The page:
Trump is More Than Just the Man of the Hour 3

He’s the man of minute
He’s the man of every second

Like a trusted confidant, he’s always there when you need him. In my incredibly recent post about blogging, I talked about how many successful blogs seem episodic in nature. Because they are. And Trump is perfect for the little screen. He’s provided the basic framework of his personality. Events are then combined in slightly different ways to give you that quick vaccine of novelty against momentary boredom. “Please inject me with more novelty.” That’s the mindset. Poor impulse control from the entertainer begets poor impulse control from the audience.

Well, to be fair, that kind of problem was a pre-existing condition, but Trump amplified it to a degree. Now we watch and wait, only to pontificate.

Bannon was the shadow president burning everyone’s lips. Now it’s Kushner sliding into the role of puppeteer. James Comey was sacked, but he’s the quiet martyr that lives on. Essentially short-lived names embroiled in controversy.

Boy. I wonder what the series finale will be like.

Leave a Reply

3 thoughts on “Trump is More Than Just the Man of the Hour

  • theburghalhidage

    WELCOME! Ladieeees and Gentlemen….to the latest installment of (drum roll please)


    Yeah, that whole poor impulse control thing? Its short attention span theatre! That is the pre-existing condition, one that has plagued us for some time now. It’s little surprise really in a culture that values fame without accomplishment as currency. In the age of “reality” television (there is an oxymoron if ever there was one) it is only fitting, isn’t it, that a man who became a familiar face to the country through his role on a “reality” program should now sit in the oval office. It was destiny.

    You and I have touched upon this subject briefly in prior exchanges so I understand your sentiments where Trump is concerned. While at first blush I may not be inclined to share those sympathies I will qualify everything that follows by saying that I am NOT a Trump apologist. It is apparent to me through both your topical writing and your more abstract poetry that you are a highly intelligent and well reasoned individual. Juxtaposed against this conclusion I am left with a rather serious question about your, as you have put it, adamant opposition to Trump. And that question is this: is your opposition merely rooted in a desire to swim with the prevailing tide, or do you have well reasoned objections upon which to have a solid footing for that opposition?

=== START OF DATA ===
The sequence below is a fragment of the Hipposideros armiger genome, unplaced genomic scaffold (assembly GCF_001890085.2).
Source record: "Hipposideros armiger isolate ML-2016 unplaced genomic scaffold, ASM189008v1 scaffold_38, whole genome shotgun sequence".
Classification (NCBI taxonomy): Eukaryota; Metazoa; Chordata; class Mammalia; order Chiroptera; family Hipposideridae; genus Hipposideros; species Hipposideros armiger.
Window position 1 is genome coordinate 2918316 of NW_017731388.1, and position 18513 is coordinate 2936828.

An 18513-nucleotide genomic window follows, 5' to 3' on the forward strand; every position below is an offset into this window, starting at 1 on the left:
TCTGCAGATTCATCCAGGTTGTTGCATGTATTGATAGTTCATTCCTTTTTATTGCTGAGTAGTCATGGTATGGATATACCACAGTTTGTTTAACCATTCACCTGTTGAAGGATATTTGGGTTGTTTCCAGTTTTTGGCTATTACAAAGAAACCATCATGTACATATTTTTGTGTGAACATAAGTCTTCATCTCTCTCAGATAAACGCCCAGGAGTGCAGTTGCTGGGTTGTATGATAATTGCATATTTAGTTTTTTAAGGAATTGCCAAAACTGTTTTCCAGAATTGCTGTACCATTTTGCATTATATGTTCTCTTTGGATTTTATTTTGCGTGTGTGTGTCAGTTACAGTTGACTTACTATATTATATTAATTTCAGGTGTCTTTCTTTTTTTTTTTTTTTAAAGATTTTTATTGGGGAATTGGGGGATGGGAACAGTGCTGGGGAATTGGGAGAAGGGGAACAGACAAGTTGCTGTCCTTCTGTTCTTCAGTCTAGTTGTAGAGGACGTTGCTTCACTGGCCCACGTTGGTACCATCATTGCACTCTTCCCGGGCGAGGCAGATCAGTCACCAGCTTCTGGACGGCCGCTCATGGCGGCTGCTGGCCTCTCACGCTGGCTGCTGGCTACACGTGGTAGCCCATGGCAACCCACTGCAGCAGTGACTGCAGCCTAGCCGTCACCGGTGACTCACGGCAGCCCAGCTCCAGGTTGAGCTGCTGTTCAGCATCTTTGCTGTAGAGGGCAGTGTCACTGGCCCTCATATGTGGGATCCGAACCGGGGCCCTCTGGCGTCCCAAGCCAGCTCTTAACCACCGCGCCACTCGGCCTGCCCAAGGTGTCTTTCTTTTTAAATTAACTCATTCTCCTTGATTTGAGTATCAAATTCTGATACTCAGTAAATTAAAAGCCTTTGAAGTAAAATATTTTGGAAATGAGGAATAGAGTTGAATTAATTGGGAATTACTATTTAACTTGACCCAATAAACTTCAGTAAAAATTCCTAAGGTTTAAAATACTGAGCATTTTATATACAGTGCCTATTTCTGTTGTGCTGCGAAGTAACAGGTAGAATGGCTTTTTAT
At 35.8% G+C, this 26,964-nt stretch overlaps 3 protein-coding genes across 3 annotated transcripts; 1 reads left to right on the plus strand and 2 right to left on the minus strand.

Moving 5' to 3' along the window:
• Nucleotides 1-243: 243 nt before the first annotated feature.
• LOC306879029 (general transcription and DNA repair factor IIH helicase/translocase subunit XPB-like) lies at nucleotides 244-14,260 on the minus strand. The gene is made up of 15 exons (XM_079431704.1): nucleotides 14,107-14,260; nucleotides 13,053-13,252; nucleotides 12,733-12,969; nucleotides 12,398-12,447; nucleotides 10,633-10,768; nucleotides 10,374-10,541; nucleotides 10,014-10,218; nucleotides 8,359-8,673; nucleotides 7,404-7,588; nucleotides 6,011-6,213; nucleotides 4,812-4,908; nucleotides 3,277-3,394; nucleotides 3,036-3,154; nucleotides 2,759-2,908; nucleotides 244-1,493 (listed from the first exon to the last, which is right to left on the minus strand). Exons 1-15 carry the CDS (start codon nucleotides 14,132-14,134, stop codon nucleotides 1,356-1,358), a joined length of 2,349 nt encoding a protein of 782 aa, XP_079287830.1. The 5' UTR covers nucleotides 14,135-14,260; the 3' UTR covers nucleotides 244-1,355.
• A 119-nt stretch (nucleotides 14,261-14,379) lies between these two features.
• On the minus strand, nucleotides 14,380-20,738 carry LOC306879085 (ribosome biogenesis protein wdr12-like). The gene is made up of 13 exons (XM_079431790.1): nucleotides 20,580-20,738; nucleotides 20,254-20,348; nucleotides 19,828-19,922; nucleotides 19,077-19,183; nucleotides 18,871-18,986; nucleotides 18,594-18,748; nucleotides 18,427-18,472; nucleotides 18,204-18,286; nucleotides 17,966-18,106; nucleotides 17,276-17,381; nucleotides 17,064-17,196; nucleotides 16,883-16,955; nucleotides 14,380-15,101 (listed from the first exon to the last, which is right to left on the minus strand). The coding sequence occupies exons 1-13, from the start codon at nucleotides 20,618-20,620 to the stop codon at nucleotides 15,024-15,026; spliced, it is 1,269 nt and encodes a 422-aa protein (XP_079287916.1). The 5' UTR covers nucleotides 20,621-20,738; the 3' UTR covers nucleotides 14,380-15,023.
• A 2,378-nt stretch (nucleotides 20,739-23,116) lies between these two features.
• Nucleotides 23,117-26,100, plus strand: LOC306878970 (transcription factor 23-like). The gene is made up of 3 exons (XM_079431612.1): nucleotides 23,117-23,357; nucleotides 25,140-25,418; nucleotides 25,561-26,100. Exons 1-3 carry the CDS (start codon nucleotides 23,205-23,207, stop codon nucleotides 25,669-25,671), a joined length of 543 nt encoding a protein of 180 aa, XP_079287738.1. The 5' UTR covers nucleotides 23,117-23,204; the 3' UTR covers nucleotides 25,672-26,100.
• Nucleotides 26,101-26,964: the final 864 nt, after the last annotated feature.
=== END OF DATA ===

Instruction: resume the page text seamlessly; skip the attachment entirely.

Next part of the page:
Don’t misunderstand, it is not my intention to spar with you over your position. As I have said before I certainly do not have to agree with you on everything to appreciate your work. As you are an intelligent individual, clearly able to express your thoughts in a cogent fashion, I would very much like to hear your thoughts which lead you to your position regarding Trump.

    I could probably best explain my position on this subject in this way. Like most Americans I think that I find myself every four years left with not a choice to vote for something, rather to vote against the alternative. As far as my personal impressions of Trump go I will agree with many that he is often buffoonish, unfocused and prone to saying things that will make me cringe. He strikes me as a personality type that I would not likely become friends with or enjoy working with. He is a poster child for adult ADD. I freely admit all of these impressions, but having said all of that I can not agree with the steadily chanted mantra that he is somehow unsuited to the office or dangerous in any way. I consider the sources of this hyperbolic narrative and feel quite confident in rejecting their assertions. It is not out of any great love of or loyalty to Trump. It is rooted firmly in my deep distrust of these sources. Trump would certainly not have been my first choice for our President, yet I am sure that we could do far worse.

    On many questions of policy I am quite comfortable with the stated positions. Reducing regulations, shrinking the size of government, bolstering defense and turning over it’s conduct to professionals who know what they are doing, securing the borders, enforcing accountability in the VA and a rejection of all of the PC nonsense, all of these are good things in my own opinion. Most of these positions that I support are for no other reason than they are duties which are in fact constitutionally proscribed as the proper role of our federal government. I am not a democrat or a republican; I am a libertarian. The Jeffersonian theory, that which governs least governs best, is my creed. The typical republican playbook is to simply play defense against the more ambitious statist agenda advocated by the democrats. All that equates to is a shit sandwich with the stench removed: it may not smell as bad but it is still a shit sandwich.